The Five Minute Guide to Installing Google Tag Manager

by Daniel Threlfall

Last updated on July 24th, 2017

Marketing campaigns live and die by data.

Without data, there’s no way to easily determine the health of a campaign.

As a marketer, the more data you have at your disposal, and the easier it is to manage data, the easier your job is.

Unfortunately, the more tracking and optimization tags you add to the site, the more you have to deal with code bloat.

Which tags have been added? Which tools are still installed on your site? How can you give people the access they need to update tags without giving them complete access to your site (which might invite disaster)?

That’s why I want to introduce you to Google Tag Manager (GTM).

With Google Tag Manager, much of the technical side of tag management has been reduced, making it easy to set up your own. You also have complete control on every change that gets made to your site. So nothing will catch you by surprise.

Just so you’re clear, GTM is not a replacement for Google Analytics, but instead works in conjunction with the tools you’re probably already using.

If you’re the only one working on your site, you’ve already gotten Google Analytics installed, and you don’t expect your site to grow into an entire team in the future, all of this is completely optional. Especially if you dread having to keep track of ONE more internet marketing tool, skip all this. Google Tag Manager will save you a ton of headaches if you have a team. But if you don’t need that and would rather have the simplicity of plugging in Google Analytics directly, skip all this.

Here’s where we’re headed in this article.

  1. First, I want to encourage you to use Google Tag Manager.
  2. Then I’ll show you how to set it up.
  3. Next, we’ll walk through the process of creating a tag, a trigger, and publishing it.

By the end of this article, you should have a solid understanding of tags and how to use them.

Let’s do this.

Why You Should Use Google Tag Manager

You might question the need for GTM if you’re already running Google Analytics and doing just fine with it.

There’s two reasons that someone would want to install Google Tag Manager.

1. Control

Without a tag manager, you have to give access to your actual site files to anyone that you also want to be able to update tags. If it’s just you and an engineer that does a bit of contract work, not a big deal. But as soon as you scale into a team, this can create a lot of problems.

The bigger you get, the more likely someone will make a mistake.

  1. A designer might upload the wrong JavaScript file.
  2. The new marketing intern deletes all the other JavaScript tags and doesn’t tell anyone.
  3. One of the engineers doesn’t have the complete project requirements and only implements a JavaScript tag on some of your site pages.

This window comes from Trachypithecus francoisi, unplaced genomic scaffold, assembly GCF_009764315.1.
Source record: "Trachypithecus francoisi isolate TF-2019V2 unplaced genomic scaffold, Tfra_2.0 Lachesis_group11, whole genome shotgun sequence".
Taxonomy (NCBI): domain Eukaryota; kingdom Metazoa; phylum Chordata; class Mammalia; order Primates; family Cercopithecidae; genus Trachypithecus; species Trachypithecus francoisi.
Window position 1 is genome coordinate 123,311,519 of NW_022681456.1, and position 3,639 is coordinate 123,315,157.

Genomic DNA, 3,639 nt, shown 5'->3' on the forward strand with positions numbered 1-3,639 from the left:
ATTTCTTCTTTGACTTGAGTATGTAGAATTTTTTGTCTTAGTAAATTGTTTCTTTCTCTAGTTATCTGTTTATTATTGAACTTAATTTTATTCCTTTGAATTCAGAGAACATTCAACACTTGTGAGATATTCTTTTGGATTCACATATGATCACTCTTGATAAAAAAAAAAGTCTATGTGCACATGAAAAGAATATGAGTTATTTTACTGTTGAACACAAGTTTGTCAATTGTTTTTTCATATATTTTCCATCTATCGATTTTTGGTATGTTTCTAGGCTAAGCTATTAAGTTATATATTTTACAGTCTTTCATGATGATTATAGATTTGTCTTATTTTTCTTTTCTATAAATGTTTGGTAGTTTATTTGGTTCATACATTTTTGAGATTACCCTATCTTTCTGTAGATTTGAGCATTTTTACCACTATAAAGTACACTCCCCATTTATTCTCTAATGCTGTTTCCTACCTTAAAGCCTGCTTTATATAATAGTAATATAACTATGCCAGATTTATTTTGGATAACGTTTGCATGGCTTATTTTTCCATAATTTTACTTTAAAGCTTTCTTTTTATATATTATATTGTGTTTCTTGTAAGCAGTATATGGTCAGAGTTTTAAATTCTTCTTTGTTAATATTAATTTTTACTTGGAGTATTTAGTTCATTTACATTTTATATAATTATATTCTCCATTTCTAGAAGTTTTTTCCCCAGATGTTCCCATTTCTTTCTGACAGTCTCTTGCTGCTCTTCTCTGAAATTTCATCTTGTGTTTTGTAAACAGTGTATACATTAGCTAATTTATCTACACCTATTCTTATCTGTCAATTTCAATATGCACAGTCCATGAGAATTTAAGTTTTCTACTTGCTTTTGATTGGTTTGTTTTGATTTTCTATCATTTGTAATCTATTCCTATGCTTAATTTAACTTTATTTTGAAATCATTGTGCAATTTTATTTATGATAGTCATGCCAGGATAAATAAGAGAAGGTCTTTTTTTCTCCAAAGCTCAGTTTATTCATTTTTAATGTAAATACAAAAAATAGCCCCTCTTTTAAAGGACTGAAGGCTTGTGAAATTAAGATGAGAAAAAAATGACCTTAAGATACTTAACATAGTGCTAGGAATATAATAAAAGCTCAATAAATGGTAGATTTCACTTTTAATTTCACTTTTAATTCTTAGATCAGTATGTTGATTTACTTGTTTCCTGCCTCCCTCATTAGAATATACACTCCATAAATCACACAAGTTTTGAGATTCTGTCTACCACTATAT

4. No one even knows which tags were installed and it takes several weeks hunting down all the tools still active on your site. Any cleanup or audit projects become a huge hassle.
  5. If you limit site access to just engineers, all the marketers constantly hassle the engineering team for small changes when the engineers need to stay focused on more important projects.

These sorts of things happen all the time. Which is why companies started building Tag Managers in the first place, large companies can control exactly who has access to the tags. At the same time, they can finally give access to folks that need it without needed to give them access to the entire site. Which prevents things from getting broken by accident.

2. Advanced Features

You’ll also get a lot more functionality on exactly how your JavaScript tags fire. If you have a basic site, this isn’t that important. But for a technical marketer that’s managing hundreds of campaigns across a site with thousands of pages, this can be a lifesaver.

You can control which pages fire each tag, trigger tags on clicks and forms, and handle very complex tag implementations across a large site.

“This sounds like overkill for me, why should I use Google Tag Manager?”

For a lot of folks, it is overkill and not something to worry too much about.

But it is a good idea if you’d like to get the infrastructure set up on your site so that it can handle growth in the future. As soon as you have 5-10 people working on your business (or are already past that), it’s definitely a good idea to have a tag manager.

Since Google released a free Google Tag Manager that integrates seamlessly with Google Analytics, using theirs is your best option.

Let’s jump into setting up your GTM account.

Setting Up Google Tag Manager

The system is split into four primary functions that you want to pay attention to.

1. Containers

Think of containers as where everything for your site exits. In general, use one container per site.

2. Workspaces

This is version control, try not to worry too much about it. Workspaces are super helpful for larger teams that may have multiple people working on tags at the same time. It’s easy to keep track of who’s making which changes and ensure the changes don’t conflict.

For smaller teams and sites, think of a workspaces as a Tag Manager “draft.” And when you’re finished with that draft, you’ll need to remember to publish your changes to the live GTM on your site. In most cases, edit your default workspace and work from there. If you’d like to dive into tall the nitty gritty workspace features, this doc has more info.

3. Tags

Tags are your JavaScript tags, the individual JavaScript snippets that every marketing tool wants you to install on your site.

4. Triggers

Triggers control when each JavaScript tag fires. For basic sites, simply have your tags fire on every page. The main exception to this rule is conversion tags like the Facebook or AdWords conversion trackers. For those tags, make sure they only fire on the page that loads when a visitor has converted on your site.

Let’s register and set a name for a new account.